Life became bleaker as the year 1930 progressed and there seemed to be little demand for his songs, if indeed the inspiration or will to compose was still there. Black moods of depression settled more frequently and he was found dead, of gas-poisoning, in his flat in Chelsea on the morning of December 17th, 1930. At the inquest the coroner recorded an open verdict as there was insufficient evidence on which to decide whether death was the result of suicide, or accident. Many people believe it was a suicide driven by his manic-depression, which I think is correct.
Warlock left more than his music behind. Seven months after his death, one of his mistresses, Jessica Goldblatt, gave birth to a son. That boy grew up to be one of Britain’s most high-profile art critics, Brian Sewell.
|Philip Heseltine/Peter Warlock|
In 1588 a book on dance was published under the title "Orchésographie et traité en forme de dialogue par lequel toutes personnes peuvent facilement apprendre et pratiquer l’honnête exercice des dances". A nice short name. The name of the author, Thoinot Arbeau, was in fact an anagram of his real name, Jehan Tabourot, but since he was a canon of the cathedral at Langres it was probably politic not to publish a work on such a secular entertainment as dance under his own name. As in many text books of the period the material is presented in the form of a dialogue, in this case between Arbeau and Capriol, a lawyer. This explains Warlock's choice of name for his Suite 'based on dance tunes from Arbeau's Orchésographie'. In 1925 Cyril Beaumont published an English translation of Arbeau's book, in which the musical illustrations were transcribed by Warlock, who also provided an informative preface on the dance tunes of the period. In October 1927 Warlock produced his Suite based on a selection of these tunes.
Respighi had published the first of his collections of Ancient Airs and Dances in 1917. These attractive pieces are in essence the original dance tunes harmonized in sixteenth-century style, but dressed up in full twentieth-century orchestrations. Versions for piano solo (needing large hands) were also available. The approach can be compared with that of Elgar or Henry Wood orchestrating works by Bach for full orchestra, or Busoni arranging his organ works for modern grand piano. Capriol has quite a different effect, being both simpler and more original. Though, as will be seen, the movements are based closely on Arbeau, much of the harmony is clear Warlock, and he is not afraid to add counterpoint, descants and codas.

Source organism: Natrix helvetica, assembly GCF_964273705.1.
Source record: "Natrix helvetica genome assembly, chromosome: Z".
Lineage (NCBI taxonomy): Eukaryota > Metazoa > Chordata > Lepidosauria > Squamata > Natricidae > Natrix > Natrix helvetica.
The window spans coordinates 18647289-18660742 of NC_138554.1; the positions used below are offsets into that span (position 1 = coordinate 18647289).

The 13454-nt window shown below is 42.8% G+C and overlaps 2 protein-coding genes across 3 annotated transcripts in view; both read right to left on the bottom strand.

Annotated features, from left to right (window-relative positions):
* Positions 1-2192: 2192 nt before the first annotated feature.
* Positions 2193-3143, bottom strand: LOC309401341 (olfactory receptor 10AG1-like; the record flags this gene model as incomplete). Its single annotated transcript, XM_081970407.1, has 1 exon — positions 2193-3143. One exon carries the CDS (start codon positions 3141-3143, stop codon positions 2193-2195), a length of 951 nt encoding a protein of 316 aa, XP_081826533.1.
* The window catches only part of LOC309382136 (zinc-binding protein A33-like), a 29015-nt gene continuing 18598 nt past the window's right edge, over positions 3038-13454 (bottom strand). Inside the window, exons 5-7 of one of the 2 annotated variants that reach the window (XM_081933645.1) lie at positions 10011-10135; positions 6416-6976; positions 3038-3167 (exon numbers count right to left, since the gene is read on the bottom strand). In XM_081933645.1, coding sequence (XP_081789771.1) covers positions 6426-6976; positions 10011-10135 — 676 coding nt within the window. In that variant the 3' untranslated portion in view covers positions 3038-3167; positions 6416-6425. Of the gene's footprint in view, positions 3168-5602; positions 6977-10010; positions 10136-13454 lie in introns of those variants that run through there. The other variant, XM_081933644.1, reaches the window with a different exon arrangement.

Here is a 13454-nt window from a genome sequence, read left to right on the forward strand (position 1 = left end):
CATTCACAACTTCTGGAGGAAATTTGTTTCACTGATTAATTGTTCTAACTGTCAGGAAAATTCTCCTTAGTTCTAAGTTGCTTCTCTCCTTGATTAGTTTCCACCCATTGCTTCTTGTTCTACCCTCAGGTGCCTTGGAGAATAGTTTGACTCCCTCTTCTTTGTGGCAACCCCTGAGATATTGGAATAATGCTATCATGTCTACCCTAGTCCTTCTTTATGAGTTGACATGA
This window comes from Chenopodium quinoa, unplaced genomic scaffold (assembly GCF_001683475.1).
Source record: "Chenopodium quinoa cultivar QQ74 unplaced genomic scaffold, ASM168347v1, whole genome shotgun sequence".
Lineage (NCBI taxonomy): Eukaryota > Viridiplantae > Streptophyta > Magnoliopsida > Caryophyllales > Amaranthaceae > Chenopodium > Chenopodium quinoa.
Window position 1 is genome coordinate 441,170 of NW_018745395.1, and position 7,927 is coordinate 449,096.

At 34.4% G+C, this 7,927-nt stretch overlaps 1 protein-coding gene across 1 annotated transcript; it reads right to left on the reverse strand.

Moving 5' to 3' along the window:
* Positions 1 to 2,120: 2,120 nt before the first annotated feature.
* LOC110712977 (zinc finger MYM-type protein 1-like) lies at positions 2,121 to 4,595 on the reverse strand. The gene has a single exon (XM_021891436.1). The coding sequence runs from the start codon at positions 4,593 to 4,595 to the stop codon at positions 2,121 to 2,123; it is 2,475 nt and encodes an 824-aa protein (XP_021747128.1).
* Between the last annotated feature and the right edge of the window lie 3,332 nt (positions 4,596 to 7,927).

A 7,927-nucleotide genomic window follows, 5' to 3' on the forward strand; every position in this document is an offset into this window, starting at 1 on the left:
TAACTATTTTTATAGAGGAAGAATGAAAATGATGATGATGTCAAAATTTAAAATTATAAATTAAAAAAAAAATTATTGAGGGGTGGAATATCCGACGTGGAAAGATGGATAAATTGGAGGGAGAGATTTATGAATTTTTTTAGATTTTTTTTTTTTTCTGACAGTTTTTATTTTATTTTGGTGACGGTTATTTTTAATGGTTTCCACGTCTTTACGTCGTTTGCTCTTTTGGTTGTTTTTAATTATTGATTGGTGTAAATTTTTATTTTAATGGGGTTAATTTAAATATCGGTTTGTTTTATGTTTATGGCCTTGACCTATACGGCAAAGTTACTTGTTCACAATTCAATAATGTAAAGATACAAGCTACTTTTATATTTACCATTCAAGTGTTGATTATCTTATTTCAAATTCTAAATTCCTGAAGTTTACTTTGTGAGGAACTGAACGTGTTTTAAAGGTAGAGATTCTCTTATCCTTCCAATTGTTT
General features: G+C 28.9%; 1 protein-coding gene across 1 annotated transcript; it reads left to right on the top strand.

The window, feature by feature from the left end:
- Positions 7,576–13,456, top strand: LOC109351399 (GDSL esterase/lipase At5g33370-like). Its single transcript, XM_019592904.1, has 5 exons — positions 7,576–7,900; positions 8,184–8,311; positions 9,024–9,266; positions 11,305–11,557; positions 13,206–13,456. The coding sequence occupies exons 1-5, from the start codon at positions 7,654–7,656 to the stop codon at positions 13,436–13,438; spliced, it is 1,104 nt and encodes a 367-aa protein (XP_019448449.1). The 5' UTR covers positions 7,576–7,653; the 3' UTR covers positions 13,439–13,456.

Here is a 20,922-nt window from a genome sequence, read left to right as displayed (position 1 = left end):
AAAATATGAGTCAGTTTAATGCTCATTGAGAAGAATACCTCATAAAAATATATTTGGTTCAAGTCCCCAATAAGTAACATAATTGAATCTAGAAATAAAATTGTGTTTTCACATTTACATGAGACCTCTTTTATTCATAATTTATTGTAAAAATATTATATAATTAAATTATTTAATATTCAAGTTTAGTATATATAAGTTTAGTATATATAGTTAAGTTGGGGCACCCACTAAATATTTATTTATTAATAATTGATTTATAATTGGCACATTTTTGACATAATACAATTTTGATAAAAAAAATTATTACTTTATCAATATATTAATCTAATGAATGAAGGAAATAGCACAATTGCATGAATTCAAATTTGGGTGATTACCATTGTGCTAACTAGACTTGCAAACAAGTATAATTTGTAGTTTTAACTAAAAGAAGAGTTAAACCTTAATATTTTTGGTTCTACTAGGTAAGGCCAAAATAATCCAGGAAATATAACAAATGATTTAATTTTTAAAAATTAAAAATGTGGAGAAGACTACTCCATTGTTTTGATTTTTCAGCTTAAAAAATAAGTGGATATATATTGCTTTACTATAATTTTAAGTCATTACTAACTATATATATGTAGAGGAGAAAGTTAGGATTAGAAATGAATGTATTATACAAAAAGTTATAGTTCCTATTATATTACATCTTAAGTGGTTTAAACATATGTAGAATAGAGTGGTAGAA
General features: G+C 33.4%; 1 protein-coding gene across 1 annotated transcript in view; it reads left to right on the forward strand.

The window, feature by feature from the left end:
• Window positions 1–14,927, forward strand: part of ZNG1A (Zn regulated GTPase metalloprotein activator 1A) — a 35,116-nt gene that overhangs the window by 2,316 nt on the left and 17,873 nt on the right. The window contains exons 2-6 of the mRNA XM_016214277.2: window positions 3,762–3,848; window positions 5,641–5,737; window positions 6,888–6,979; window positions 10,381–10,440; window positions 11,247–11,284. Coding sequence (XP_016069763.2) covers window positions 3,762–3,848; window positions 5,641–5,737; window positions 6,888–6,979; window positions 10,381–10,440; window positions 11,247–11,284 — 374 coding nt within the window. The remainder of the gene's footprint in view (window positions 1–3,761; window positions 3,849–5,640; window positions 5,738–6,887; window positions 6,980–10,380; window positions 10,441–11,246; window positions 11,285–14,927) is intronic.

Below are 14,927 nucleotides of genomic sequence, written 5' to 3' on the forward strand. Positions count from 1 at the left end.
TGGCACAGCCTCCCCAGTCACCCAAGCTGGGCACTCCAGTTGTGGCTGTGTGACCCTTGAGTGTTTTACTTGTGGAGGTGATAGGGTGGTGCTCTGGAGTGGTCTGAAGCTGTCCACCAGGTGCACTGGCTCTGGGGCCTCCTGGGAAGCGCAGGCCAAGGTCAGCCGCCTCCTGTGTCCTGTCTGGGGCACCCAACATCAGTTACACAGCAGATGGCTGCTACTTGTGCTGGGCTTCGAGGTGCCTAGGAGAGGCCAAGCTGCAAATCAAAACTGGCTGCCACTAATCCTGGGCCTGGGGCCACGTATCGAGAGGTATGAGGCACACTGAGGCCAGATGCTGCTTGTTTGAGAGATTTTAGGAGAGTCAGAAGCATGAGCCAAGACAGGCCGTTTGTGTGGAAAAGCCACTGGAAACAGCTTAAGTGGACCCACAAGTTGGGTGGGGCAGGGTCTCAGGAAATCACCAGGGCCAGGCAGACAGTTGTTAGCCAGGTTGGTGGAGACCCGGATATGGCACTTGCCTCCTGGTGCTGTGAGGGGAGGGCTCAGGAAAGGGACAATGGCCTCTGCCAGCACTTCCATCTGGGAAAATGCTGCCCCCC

"Base Danse" - This dance had already gone out of fashion in Arbeau’s day, but he includes it in the hope that it may be revived by ‘modest matrons’. It was stately, and the feet were not raised but glided over the floor, hence the name. Warlock follows Arbeau exactly, three melodies, each repeated, followed by a repeat of the first section, though Warlock has a short coda instead of Arbeau’s fourth tune. Each repetition is harmonized and/or orchestrated differently.
"Pavane" - Another stately dance which had taken the place of the basse danse, and was usually followed by the more lively galliard. Arbeau printed this melody in its four-part vocal form, and Warlock, after establishing the dance drum-beat gives this four-part version almost unaltered. He then repeats it with Arbeau’s tenor as a descant; however, the final phrase is given new harmony, as if to show there is a new composer present on the scene.
"Tordion" - This started life as the concluding, slighter faster, figure of the basse danse. Warlock speeds up Arbeau’s tune and lightens each repetition to such an extent that the music almost disappears.